A community effort to implement a Vietnamese bilingual-education program at the new Tenderloin Community School has fizzled, leaving Vietnamese American parents and community leaders outraged.
A recent Board of Education decision granted the Tenderloin school a period of three years during which “no major programmatic changes to the school will be made,” essentially meaning that the school won’t see a Vietnamese bilingual program anytime soon.
The resolution, sponsored by board commissioners Jill Wynns, Frank Chong and Mary T. Hernandez, recognizes that the school is still in its developmental stages.
“It’s a brand new school, and we want to give it some stability,” Chong said.
But for Kim Oanh Nguyen, executive director for the Vietnamese Community Center in the Tenderloin, the decision to delay action would only shortchange the children.
“This is a crucial time to teach kids and not wait three years–by then it’s too late,” she said.
Nguyen says that the board is not opposed to a bilingual program, just one that is Vietnamese. Currently there is a Chinese bilingual program at the school, she says.
“Isn’t it obvious there is an insensitivity toward the Vietnamese, to ignore the Vietnamese children and parents?” she said.
According to Nguyen, the center gathered over 300 signatures from Vietnamese parents who want the program.
“We’re glad they’re willing to look into a study and get funding, but it doesn’t mean that we’re going to get it, so we have to work closely with (them),” she said.
The board also issued a second resolution urging the district to examine the prospect of implementing a Vietnamese bilingual-education program and other Southeast Asian language programs for the district. Currently, San Francisco doesn’t have any.
The elementary school, less than a year old, sits in the heart of the Tenderloin neighborhood, where there are some 1,200 school-age children.
Despite the concentration of Vietnamese children in the Tenderloin, only a handful of Vietnamese children attend the school. According to district statistics, 15 percent of the student body make up “other non-whites” which would include Vietnamese and Southeast Asian children.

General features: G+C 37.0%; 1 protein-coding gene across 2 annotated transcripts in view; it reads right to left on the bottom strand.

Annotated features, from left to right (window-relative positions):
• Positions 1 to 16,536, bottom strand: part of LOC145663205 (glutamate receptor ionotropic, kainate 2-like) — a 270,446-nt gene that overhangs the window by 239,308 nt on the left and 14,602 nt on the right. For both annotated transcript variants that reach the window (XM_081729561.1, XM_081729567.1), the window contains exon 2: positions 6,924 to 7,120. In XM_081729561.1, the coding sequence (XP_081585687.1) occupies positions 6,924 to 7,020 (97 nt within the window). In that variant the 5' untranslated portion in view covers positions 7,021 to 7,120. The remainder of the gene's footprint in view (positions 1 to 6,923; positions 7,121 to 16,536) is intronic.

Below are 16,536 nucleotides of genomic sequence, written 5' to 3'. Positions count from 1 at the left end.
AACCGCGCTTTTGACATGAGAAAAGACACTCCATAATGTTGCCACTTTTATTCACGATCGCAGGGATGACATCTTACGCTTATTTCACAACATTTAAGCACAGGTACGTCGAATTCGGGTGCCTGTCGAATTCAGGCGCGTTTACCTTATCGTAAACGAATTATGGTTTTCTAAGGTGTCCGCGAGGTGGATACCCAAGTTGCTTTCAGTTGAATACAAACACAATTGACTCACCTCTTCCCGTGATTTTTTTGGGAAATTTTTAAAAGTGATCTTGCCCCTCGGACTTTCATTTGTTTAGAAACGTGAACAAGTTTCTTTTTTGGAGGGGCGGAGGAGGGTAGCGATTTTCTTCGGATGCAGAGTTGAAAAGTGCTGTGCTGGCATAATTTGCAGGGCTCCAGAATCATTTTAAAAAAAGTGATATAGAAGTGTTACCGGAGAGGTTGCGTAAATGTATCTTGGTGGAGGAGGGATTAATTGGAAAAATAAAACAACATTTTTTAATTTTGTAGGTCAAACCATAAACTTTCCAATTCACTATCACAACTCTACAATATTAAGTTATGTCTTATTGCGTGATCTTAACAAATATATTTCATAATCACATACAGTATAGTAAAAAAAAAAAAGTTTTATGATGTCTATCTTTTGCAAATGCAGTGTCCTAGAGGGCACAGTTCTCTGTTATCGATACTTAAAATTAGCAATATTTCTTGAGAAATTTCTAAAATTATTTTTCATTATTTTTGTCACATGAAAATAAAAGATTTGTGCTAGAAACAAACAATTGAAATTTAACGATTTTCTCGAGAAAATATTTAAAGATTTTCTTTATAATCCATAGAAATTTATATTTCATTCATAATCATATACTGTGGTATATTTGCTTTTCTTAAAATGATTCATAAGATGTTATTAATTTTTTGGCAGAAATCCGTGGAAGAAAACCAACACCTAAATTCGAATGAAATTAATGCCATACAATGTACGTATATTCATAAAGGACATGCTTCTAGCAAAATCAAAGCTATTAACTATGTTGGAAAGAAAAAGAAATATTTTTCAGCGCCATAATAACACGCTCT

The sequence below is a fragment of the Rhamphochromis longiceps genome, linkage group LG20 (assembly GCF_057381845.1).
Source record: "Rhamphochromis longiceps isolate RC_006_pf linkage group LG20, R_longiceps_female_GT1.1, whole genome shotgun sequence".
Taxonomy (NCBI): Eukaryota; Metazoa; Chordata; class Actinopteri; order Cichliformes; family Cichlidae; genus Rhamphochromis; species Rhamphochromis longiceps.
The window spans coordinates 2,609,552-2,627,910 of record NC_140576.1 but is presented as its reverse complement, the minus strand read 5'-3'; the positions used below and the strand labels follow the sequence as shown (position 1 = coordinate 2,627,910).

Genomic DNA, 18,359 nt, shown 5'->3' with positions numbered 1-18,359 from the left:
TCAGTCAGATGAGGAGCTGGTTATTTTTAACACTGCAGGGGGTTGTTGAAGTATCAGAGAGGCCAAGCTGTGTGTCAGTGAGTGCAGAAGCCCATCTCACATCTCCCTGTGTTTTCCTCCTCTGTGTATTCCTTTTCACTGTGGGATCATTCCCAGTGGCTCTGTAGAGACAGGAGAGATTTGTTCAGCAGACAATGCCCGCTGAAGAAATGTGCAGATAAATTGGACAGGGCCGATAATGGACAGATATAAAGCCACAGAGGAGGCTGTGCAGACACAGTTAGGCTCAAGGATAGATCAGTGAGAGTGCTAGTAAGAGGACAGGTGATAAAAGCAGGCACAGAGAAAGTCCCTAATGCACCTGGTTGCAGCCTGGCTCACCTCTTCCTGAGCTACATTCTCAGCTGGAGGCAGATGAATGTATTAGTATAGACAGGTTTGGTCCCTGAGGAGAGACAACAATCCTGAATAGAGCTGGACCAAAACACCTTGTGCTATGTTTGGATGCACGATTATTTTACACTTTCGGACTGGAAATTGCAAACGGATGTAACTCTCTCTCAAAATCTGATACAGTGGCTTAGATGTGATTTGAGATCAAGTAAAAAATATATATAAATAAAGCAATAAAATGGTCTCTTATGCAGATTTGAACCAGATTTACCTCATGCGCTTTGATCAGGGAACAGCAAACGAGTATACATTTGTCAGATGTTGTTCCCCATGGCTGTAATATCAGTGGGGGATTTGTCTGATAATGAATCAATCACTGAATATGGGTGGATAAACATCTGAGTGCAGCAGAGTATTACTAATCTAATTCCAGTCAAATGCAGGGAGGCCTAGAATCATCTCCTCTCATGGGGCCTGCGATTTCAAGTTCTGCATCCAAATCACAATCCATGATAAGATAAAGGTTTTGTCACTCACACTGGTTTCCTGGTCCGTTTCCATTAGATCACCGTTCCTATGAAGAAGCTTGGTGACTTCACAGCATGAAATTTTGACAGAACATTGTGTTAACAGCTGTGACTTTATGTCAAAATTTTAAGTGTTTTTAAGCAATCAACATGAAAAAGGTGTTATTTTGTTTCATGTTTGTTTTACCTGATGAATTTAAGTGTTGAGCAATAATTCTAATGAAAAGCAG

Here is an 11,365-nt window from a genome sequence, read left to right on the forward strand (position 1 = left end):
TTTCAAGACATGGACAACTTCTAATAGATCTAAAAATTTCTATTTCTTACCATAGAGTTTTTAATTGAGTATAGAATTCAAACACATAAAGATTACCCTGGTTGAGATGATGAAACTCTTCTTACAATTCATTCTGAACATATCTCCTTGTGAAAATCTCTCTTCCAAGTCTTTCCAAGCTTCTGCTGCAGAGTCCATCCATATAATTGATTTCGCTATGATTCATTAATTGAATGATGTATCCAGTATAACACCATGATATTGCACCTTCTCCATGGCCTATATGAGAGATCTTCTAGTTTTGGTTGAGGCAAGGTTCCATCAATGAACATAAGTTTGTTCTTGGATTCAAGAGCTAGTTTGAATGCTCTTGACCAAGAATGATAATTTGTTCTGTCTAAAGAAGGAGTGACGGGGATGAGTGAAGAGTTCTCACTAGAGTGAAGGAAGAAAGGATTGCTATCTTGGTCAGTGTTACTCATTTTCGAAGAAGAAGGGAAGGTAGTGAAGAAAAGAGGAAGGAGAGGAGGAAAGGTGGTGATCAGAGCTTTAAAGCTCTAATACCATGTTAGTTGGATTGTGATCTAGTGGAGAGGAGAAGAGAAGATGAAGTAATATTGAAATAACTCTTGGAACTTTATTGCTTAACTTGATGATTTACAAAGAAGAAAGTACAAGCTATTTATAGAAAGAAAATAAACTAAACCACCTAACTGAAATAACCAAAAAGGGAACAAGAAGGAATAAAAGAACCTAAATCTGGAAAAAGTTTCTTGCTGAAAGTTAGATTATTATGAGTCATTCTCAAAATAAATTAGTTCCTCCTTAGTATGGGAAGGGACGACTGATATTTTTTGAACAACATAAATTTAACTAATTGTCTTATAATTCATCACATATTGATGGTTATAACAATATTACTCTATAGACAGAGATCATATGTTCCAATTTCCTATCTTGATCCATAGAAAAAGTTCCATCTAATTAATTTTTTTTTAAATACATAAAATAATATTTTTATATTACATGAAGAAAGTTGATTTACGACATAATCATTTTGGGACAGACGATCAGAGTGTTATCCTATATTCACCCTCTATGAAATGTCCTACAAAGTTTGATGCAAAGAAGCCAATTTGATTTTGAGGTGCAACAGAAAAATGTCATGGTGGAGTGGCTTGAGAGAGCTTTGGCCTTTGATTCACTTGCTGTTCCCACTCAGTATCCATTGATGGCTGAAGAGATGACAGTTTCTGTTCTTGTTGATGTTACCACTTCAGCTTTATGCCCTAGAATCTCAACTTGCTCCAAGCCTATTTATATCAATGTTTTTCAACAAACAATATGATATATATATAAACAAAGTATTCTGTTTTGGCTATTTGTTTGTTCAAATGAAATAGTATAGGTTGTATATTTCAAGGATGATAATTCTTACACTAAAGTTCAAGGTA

Principal Jane Huey, who hand-counted the students last year, found that of the school’s 143 students, 7 percent were Vietnamese, 29 percent were Chinese, 26 percent Latino, 10 percent black, 8 percent Filipino and 10 percent were other non-white.
“What does that say? Our children don’t go to the school–they’re being bused to other schools. That’s upsetting,” said Yvonne Bui, who is a teacher at John Muir elementary.
According to School Board Commissioner Eddie Chin, overcrowded schools in Chinatown is in part the reason for the high number of Chinese students in the Tenderloin school. He said that many of the children are being bused out of the neighborhood, attending schools across town, while children in Chinatown are transferred to the Tenderloin school.
Supervisor Leland Yee, who sponsored a resolution passed by the Board of Supervisors in April urging the district to implement a Vietnamese bilingual program at the Tenderloin school, called the decision “anti-Vietnamese.”
“What they’re doing is a round about way to say, ‘We don’t want a Vietnamese bilingual program,'” he said.
Yee says the Tenderloin is where the Vietnamese population of San Francisco is most concentrated and where kids should have access to bilingual education.
“The school is part of the Tenderloin community. The Vietnamese are part of the Tenderloin community,” he said.
The Tenderloin Community School–the first and only elementary school in the neighborhood–has been in the making for the last 10 years. The school will eventually have a family community center, which will include a dental clinic, counseling center, an adult education center and a community garden.
The school hasn’t yet reached it’s capacity, currently holding fewer than 150 students from kindergarten through the third grade. The district has agreed to phase in the school so that within the next four years, it can hold students through the fifth grade.
And for the parents and community members who have been working on the school for the last decade, they’re hesitant in making changes. Midge Wilson, executive director of the Bay Area Women and Children’s Center, a group that has led the efforts to build the school, supported the resolution to hold off changes for the school. She says waiting for the school to phase in would allow for “equal access” of the diverse population in the Tenderloin.
“You wouldn’t find a more diverse breakdown in the country,” she said. “Since (the school) is so diverse, it’s too soon to decide what it needs.”
Maria Torre, co-chair of the PTA and mother of children in kindergarten and first grade, says that she’d like to see the school hold all its students before implementing any programs. “If the school reaches its full capacity and they still want a Vietnamese bilingual program, then I’m all for it.”
For now, she agrees that it’s best to wait. “Any changes should be thought out and not just come from one group,” she said.
But for Vietnamese parents, it make sense to create the only Vietnamese bilingual program in the district in a neighborhood where Vietnamese children are growing up.
“We just want one small part of their school–one small program, one Vietnamese bilingual class,” Bui said.